It’s Day 21 of Dry(ish) January! They say it takes 21 days to make a habit. How are you feeling today? Are you noticing a difference in how you view alcohol/cannabis/etc.? Remember that this challenge is not an excuse to detox our bodies and binge for the rest of the year. It’s an opportunity to take a break from a habit, evaluate what works and what doesn’t, and make the changes necessary to be the healthiest and happiest versions of ourselves. Write down your thoughts today and take pride in the journey so far.

How about another mindfulness exercise? Bundle up and go outside. Hopefully the sun is shining. Find a place where you can sit or stand comfortably. Clear your mind of outside thoughts. Focus on every little thing you can see, every little thing you can smell or hear, or maybe even taste or touch. Be absolutely present—even if it’s just for a moment. One of the most popular AA/NA (12-step recovery program) sayings is “one day at a time,” but sometimes a day seems quite large. Take it hour by hour, or moment by moment.

It’s not uncommon to hear people say that their friend or family member isn’t quite “themselves” when they are under the influence of substances. This is because being intoxicated can alter our judgment, our body language, etc. How would someone close to you describe what you’re like when you’re under the influence of substances? What about a random person you might meet at a party? Do either of these descriptions contain aspects you might want to change? Reflect on this.

In Sonya Renee Taylor’s book, The Body is Not an Apology, she walks us through the pages with interactive prompts called “Unapologetic Inquiries.” Here is Unapologetic Inquiry #30: “As children, we loved the unconstrained power of imagination we encountered in fairy tales. We could be an opulent princess, a cunning wizard, a talking dog. There were no boundaries around our possibility. What story have you been telling yourself that is binding your possibility? What would be possible if that story were different?”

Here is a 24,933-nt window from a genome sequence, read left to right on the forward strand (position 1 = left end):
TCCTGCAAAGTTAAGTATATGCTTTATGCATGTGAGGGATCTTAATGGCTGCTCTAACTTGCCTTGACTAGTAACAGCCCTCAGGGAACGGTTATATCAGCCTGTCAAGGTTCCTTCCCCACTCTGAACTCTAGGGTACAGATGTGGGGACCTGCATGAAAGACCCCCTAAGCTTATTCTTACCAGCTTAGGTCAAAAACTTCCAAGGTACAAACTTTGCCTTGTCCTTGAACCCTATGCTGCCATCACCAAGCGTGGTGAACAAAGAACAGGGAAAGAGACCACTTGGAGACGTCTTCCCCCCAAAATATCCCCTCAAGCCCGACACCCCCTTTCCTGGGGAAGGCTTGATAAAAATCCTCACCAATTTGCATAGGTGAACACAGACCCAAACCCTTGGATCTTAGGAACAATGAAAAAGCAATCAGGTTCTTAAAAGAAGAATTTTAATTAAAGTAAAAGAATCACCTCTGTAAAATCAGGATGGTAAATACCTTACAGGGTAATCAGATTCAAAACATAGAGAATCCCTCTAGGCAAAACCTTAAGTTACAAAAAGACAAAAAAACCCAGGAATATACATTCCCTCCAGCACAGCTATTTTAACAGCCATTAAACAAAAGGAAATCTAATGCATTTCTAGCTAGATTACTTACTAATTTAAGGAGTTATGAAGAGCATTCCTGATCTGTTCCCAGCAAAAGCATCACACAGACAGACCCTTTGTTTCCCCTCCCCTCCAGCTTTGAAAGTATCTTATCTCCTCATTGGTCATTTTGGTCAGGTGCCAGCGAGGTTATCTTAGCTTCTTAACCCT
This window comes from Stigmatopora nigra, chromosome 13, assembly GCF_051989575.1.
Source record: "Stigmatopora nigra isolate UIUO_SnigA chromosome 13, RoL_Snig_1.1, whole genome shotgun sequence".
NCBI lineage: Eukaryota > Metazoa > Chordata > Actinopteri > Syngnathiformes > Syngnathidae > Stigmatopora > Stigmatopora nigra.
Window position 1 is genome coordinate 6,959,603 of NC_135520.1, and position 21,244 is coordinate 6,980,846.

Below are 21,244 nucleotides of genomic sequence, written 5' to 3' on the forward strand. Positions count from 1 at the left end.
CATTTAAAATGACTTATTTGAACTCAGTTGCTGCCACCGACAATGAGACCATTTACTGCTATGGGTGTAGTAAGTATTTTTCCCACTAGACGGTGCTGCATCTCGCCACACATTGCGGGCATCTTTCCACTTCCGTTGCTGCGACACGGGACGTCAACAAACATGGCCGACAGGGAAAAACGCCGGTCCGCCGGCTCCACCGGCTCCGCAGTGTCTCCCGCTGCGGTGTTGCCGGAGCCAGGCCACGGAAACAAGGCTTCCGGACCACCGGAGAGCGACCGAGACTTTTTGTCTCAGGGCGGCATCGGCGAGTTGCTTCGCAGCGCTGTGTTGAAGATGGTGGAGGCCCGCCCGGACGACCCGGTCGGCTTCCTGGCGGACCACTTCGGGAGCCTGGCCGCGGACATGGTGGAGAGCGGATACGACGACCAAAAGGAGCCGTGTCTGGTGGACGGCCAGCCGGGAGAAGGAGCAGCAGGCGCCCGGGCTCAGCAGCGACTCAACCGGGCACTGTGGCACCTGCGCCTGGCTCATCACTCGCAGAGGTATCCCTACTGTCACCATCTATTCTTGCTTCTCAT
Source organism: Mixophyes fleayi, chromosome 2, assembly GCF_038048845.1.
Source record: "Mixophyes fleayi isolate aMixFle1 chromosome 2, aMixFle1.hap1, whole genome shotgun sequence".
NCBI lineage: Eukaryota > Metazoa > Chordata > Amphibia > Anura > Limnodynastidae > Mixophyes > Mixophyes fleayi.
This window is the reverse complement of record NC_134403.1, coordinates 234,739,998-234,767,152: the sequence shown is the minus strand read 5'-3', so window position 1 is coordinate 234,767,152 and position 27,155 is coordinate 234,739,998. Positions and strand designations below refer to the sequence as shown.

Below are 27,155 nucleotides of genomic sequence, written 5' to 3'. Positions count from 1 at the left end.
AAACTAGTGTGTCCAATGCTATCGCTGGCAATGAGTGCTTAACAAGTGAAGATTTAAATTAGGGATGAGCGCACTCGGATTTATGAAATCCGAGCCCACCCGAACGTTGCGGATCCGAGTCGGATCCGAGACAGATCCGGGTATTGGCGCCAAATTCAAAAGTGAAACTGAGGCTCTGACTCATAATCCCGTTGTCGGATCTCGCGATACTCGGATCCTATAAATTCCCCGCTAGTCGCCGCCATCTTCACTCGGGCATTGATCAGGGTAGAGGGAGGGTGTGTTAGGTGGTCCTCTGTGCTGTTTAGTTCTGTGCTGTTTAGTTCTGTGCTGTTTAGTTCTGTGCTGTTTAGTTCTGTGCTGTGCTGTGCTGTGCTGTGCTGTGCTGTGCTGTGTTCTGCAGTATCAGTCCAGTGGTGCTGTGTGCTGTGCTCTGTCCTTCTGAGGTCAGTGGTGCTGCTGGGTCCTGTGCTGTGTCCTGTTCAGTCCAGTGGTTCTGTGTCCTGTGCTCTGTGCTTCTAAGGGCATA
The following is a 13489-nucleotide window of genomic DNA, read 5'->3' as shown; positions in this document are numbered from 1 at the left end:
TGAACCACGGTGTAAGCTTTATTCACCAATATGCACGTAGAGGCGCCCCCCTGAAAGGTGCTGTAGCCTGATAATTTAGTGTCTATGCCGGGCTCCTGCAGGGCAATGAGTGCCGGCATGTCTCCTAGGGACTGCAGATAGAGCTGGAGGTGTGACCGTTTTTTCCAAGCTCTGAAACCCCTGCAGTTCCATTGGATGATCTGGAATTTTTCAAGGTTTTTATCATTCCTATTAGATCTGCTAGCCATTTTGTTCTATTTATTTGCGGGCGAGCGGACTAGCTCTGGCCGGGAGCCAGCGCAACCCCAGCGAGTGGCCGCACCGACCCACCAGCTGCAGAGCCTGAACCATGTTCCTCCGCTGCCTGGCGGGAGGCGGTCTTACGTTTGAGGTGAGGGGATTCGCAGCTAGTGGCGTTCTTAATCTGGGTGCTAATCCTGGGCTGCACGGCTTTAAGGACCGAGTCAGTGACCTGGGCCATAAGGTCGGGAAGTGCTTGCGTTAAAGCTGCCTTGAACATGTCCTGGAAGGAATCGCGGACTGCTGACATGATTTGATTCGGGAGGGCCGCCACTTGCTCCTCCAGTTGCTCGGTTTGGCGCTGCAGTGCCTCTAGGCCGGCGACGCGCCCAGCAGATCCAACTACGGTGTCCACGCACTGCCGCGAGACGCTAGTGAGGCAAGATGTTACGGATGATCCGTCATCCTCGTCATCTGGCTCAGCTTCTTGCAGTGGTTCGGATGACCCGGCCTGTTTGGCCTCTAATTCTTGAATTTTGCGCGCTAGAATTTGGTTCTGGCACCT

In The Body is Not an Apology, Taylor also prompts readers with “Radical Reflections.” Here’s one from page 104: “Humans aren’t laundry! Stop trying to compartmentalize and sort yourself out. Messy does not always mean dirty. Sometimes it just means complicated, and complicated can be beautiful! Ask yourself, how might I approach life differently if I had compassion for my beautiful mess?”

Okay here’s one more “Radical Reflection” from page 64 of Taylor’s book, The Body is Not an Apology: “Notice the next time your actions are not in alignment with your thoughts. The discomfort you feel is trying to tell you something. It is pushing you beyond just thinking or doing, toward radical self-love being.” What does this reflection mean to you? When do you experience a discrepancy between what you think/believe and how you feel or act?

What’s the best thing that’s happened so far this week? This month? Reflect back on your gratitude list and see if there’s anything you want to add.

Studies show that refraining from regular alcohol use can strengthen our immune system and taking a break from smoking any substance is a great boost to your lung health. How has your overall health been affected by Dry(ish) January? Do you ever feel that when you’re regularly drinking or using, you’re more likely to catch whatever bug is going around?

Who has been your biggest ally for Dry(ish) January? Reach out to that person today to say thank you. If this has been a bit of a solo month, reflect on your efforts with gratitude, and thank yourself for being patient, determined, and courageous. What has been your favorite memory of this month?

It’s almost your last night of Dry(ish) January! Write a letter to yourself from before you started this Dry(ish) challenge. It could be at any point in your life that you think your earlier self could have learned from the you that you are today.

It’s the last day of Dry(ish) January—WAY TO GO! Reflect on your accomplishment today. What have you learned or gained from this experience? How do you think your relationship with alcohol or other substances might be different from here on out? Finishing the challenge presents the opportunity to continue the healthy habits you’ve established, rather than heavy drinking in response to being done. Moderation is always the safest bet. Be proud of yourself. You set a goal and you accomplished it!